Canadian women have developed some common understandings over the last 40 years of activism. We were not satisfied with the thin, formal version of women’s equality.  We fought for the full, substantive version, with material conditions at its centre. This comprehensive version of equality, which even the Supreme Court of Canada says it embraces, commits us to look at women’s real conditions, and ask whether women experience equal outcomes.

In the language of international human rights, that means that social and economic rights are an integral part of the “substance” of substantive equality, and inseparable from it. Women who are the most materially disadvantaged, many of whom are Aboriginal, racialized, or have a disability, do not enjoy equality, and their sexual autonomy, security, political participation, and liberty are all constrained.

The full version of equality cannot be delivered by a stripped-down version of the state, which is understood to deliver freedom by its absence. It requires attentiveness, action, and spending by governments to create conditions of equality for women, not withdrawal from social policy, and deference to the market, which has been the pattern of recent years.


As a feminist and a human rights activist, it is unacceptable to me that in Canada there are women trapped in conditions that stand so starkly in contradiction to our declared commitments to equality. What created the “vicious circle” is the absence of adequate, basic social programs – affordable housing, civil legal aid, and income security – that can change these conditions and prevent the harms.

Shelagh Day, found in Speaking Truth to Power, edited by Trish Hennessy and Ed Finn, pp.23-25

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“The mind is like a parachute. It doesn’t work unless it’s open.”

* * * * * * *

We welcome our guest speaker

Rev. Curtis Aguirre

(pastor at Our Redeemer Lutheran Church, Penticton)

“What I Like About The Church Fathers”

Souper Sunday, January 15th

* * * * * * *

We collaborate in ministry…
Worship services with Faith Lutheran Church (250 Gibbs Rd W) this month:

January 8 at 10:00am; January 29 at 10:00am (lunch & conversation to follow)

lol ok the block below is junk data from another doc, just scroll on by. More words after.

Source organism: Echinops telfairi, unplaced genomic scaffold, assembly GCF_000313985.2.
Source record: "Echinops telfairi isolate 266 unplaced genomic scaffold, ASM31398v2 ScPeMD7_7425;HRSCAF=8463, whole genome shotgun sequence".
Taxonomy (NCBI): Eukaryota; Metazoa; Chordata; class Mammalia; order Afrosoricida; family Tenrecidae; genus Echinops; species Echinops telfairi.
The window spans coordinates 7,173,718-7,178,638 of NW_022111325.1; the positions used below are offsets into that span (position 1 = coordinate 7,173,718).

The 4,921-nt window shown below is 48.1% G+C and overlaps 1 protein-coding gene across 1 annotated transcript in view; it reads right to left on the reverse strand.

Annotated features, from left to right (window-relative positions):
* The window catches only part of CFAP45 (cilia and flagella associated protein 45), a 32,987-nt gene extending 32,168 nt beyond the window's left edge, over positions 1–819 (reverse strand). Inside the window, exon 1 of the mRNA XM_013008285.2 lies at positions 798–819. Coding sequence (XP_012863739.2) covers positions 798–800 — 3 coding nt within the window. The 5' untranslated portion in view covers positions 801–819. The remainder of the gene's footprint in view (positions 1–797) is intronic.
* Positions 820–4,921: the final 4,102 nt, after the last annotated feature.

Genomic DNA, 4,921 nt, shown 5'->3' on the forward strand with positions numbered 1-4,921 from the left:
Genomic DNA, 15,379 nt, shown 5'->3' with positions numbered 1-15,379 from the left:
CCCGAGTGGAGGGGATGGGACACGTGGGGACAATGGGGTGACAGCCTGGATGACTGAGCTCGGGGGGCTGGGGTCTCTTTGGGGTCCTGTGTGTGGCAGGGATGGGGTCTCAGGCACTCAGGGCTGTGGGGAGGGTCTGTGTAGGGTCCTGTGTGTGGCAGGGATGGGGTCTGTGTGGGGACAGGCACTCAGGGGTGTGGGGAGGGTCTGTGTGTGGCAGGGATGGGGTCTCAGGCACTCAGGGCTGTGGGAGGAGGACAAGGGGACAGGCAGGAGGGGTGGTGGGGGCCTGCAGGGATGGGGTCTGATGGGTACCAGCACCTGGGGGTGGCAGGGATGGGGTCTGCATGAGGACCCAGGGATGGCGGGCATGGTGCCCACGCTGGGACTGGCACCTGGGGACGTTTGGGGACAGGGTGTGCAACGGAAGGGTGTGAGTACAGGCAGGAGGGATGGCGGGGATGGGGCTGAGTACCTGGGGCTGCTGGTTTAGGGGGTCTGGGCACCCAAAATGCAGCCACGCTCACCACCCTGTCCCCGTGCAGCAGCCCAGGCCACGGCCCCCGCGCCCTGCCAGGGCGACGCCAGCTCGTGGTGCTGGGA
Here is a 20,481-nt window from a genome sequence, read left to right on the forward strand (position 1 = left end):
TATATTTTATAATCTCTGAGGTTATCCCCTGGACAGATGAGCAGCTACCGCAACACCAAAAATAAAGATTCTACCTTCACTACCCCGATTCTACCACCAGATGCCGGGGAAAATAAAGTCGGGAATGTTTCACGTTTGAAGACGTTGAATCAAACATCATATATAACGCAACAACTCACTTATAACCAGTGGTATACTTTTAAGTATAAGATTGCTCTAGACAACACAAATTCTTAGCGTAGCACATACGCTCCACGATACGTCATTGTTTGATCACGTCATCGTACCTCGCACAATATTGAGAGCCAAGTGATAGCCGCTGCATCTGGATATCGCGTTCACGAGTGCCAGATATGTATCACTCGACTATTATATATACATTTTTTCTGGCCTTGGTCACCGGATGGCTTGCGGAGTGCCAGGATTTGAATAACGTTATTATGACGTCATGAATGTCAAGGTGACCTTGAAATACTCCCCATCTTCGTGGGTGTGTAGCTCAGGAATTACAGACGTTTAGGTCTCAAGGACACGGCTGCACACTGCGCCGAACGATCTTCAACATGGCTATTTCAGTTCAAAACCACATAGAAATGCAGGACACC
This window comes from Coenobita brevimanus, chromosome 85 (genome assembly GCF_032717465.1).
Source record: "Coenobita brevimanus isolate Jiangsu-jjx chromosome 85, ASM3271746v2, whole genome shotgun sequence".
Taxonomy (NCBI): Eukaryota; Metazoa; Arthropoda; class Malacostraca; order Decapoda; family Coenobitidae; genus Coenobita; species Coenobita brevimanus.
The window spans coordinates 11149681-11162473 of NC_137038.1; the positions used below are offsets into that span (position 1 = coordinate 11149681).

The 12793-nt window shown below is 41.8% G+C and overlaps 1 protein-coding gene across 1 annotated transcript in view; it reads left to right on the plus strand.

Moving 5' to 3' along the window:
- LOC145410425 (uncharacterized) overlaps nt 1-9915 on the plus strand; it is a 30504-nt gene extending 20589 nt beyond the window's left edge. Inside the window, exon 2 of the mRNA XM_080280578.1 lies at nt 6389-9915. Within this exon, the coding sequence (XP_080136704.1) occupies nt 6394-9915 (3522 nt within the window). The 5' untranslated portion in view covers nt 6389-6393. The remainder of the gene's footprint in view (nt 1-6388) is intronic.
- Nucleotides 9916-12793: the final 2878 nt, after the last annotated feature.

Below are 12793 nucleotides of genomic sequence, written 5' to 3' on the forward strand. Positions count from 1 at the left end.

* * * * * * *

Worship leaders in January:

Jan 1… Lector – Jane G; Host – Gingrich; Liturgist – Myrle

Jan 8… Lector – Karen M; Host – Faith Luth Ch; Liturgist – Myrle

Jan 15 (Souper Sunday)… Host – Stebner, Sundmark

Jan 22… Lector – Darlene D; Host – Denney; Liturgist – Darlene

Jan 29… Host – Faith Luth Ch.

* * * * * * *

See our online calendar for dates, times, and places of our programming in January!

December Paradox newsletter

From the Pastor…

Flames of fire for warmth and welcome,
Light the candles, help us see our place in creation.

(Advent wreath song)

Our place in creation is a dubious one, isn’t it?  Life is a fragile thing.  We take it for granted, at times.

Our place in the world – as Christians – is changing in major ways.  As members of a mainline, protestant church, we have seen significant change in recent decades.  People simply do not gravitate to our buildings the way they once did.  It is easy to lose heart.

However, we continue to have good news to share. The quality of worship we offer is as good as ever. We continue to have reason to connect with others, and to work at showing compassion, generosity, and hospitality, and striving for justice.

The question, then, becomes: for how long are we willing to hang on?

Advent is a season of hope.  It is a season with great anticipation, and we look forward to the arrival of God-among-us.  The thing is, the ‘second coming’ is not a matter of waiting and expecting another to do it for us.  We – us who are followers of the way of Jesus – are that second coming.  The work that Jesus did is what we are called to carry on, today, in our lives.

It’s a constant reminder for us to discern our place in creation.  What do we have to offer?  What is fair and good for us to expect in this life?  To what places shall we go to engage in ministry?  We’re living in a new day!  We’re starting to engage new possibilities!  All Saints is starting a year of new possibilities, and we will look different before the church-year is out…!

Pastor Tyler Gingrich

* * * * * *


– to Melissa, Karen, and Jesse for the music!

– to Lynette and Karen for representing All Saints in collaboration conversations!

– to Roy for the Souper spoons!

– to Melissa and Paul for the delicious soup!

* * * * * *


From “A Social Creed for the Twenty-first Century”